Babies,  Books,  Learning,  Parenting,  Teens

Raising Humans? 7 Books Every Child Wants you to Read


It is extraordinary that the most important job in the world, raising a child, is an untrained position.

-Richard Grossman, Ph.D.


When I was around 11 or 12 I found several books my Mom had been reading that caused me feelings of worry, confusion, and possibly even a little panic. The exact titles escape me, but they were on topics about children and drug use. When I realized she was reading books to understand her own child, one of my brothers who had been in a wrestling match with life since he was born, I was struck with this uncomfortable truth that parents quite possibly have no idea what they are doing.

I can’t say it was the first time I was worried. I had that emotion in the bag for years due to the stress of our family dynamics. The sad reality is that we weren’t necessarily unique in our struggles and like most parents, my parents brought with them “techniques” and philosophies they picked up from their own parents many years before. Some techniques were harmful, isolating, and frightening. Those were primarily employed by my Dad, who used fear, anger, intimidation, and physical punishment to put an end to our perceived inappropriate behaviors–behaviors I know were typical for developing children and ones he likely could have affected in a more positive way if he used communication, warmth, and connection. My Mom tended to be more gentle in her overall approach, although she used similar techniques at times and although to a much lesser degree, still contributed to the overall dysfunction that was our family.

Did my parents love us? Of course they loved us like most parents instinctively love their children, but love in and of itself will not properly raise humans and will certainly not magically create the skills needed to establish a sound foundation. Looking back, I understand why she was seeking help. She needed words, guidance, and expertise to help her navigate a world foreign to her–a world that included a son in immense pain and one who was turning to drugs for relief.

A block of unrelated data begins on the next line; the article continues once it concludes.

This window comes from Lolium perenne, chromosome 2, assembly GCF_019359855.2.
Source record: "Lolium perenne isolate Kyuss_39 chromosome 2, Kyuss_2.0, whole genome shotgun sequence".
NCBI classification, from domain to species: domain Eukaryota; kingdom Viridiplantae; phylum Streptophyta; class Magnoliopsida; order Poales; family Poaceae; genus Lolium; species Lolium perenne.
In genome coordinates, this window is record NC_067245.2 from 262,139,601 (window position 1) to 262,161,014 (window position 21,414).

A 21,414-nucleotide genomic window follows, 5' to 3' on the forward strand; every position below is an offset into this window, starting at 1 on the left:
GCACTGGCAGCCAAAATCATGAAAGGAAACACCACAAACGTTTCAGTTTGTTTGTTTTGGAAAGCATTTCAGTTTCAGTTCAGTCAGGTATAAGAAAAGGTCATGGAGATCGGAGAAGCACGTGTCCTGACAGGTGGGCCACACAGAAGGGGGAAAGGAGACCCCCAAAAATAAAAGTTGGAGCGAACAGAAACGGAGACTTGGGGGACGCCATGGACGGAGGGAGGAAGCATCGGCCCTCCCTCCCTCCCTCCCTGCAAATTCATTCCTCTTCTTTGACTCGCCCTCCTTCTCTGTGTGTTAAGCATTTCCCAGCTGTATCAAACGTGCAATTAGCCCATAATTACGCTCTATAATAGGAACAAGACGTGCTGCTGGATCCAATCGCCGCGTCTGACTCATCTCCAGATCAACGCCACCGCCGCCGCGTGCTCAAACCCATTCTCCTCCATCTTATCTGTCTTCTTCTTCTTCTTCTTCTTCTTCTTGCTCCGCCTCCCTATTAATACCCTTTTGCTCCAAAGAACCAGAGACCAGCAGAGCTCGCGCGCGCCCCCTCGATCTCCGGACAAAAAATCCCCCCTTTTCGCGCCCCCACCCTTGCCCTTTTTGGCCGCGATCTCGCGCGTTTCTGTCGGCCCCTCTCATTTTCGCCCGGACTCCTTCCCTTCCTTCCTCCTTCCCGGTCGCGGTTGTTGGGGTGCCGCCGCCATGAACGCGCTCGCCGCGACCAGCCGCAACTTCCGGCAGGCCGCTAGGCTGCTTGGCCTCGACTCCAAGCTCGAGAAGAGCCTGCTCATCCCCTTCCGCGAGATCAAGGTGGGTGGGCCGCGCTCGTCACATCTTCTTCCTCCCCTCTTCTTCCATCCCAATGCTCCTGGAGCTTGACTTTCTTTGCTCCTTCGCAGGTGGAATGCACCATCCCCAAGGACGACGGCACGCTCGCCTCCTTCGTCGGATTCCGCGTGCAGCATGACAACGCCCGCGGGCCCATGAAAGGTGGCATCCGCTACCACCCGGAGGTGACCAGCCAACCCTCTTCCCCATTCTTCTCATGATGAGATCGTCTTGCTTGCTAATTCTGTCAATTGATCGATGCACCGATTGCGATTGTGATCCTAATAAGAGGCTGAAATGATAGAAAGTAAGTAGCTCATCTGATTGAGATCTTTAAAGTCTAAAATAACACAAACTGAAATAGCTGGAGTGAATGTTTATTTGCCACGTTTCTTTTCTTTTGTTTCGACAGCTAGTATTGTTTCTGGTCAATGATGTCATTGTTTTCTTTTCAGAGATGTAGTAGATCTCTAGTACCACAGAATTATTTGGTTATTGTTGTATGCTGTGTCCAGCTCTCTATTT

I just wish both of my parents had these tools way before crisis mode set in.

As the youngest of the family and the only surviving girl, witnessing and being a part of the struggle would impact me for years to come and lead to my insatiable appetite for reading and learning. If the theory Malcolm Gladwell proposes in his book Outliers: The Story of Success is true, that practicing a skill for 10,000 hours makes one an expert in that skill, then I’m feeling like I need a certificate! Over the past 25 years I’m sure I have easily spent 10,000 hours studying child development and parenting or what I’m comfortably transitioning to calling, “humaning: the rearing of humans”.

Here I present, in no particular order, some of my favorite books about living with and raising kids. These cover infancy to teen years. And while this list is not exhaustive by any means, they are wonderful books that will help any parent navigate child development and offer concrete ways to create wonderful, loving, respectful relationships with your children and bring peace into your homes and hearts.


The title says is all!  Get playful, be silly. Or as I’d like to say, “A family that laughs together stays together.”


The authors propose sound evidence of the influence of peer culture and the need to develop strong family bonds to cushion children from peer pressure.

Alfie Kohn delivers another book to help parents understand how to work WITH their child instead of aiming to control them.

Science is in our corner. Being kind, respectful, and stable creates healthier hearts and minds.

(I have the first addition, which is still available, but the 2nd edition is now out.)

This one is self explanatory. Listen to your heart.


From understanding how boys differ from girls developmentally to how families can support their unique needs, this one will surely offer guidance to parents and educators of boys. While I do not personally agree with the discipline section in terms of adult imposed techniques to change behavior, there are many kernels of information to help understand boys better.

This is the latest book I have read. It was brought to my attention by another child advocate blogger while scrolling through her Instagram feed. This is for sure a great book for parents who are already raising tweens and teens, but one I’d recommend reading before your kids get to this age so you can be adequately prepared to handle a multitude of issues that may arise.

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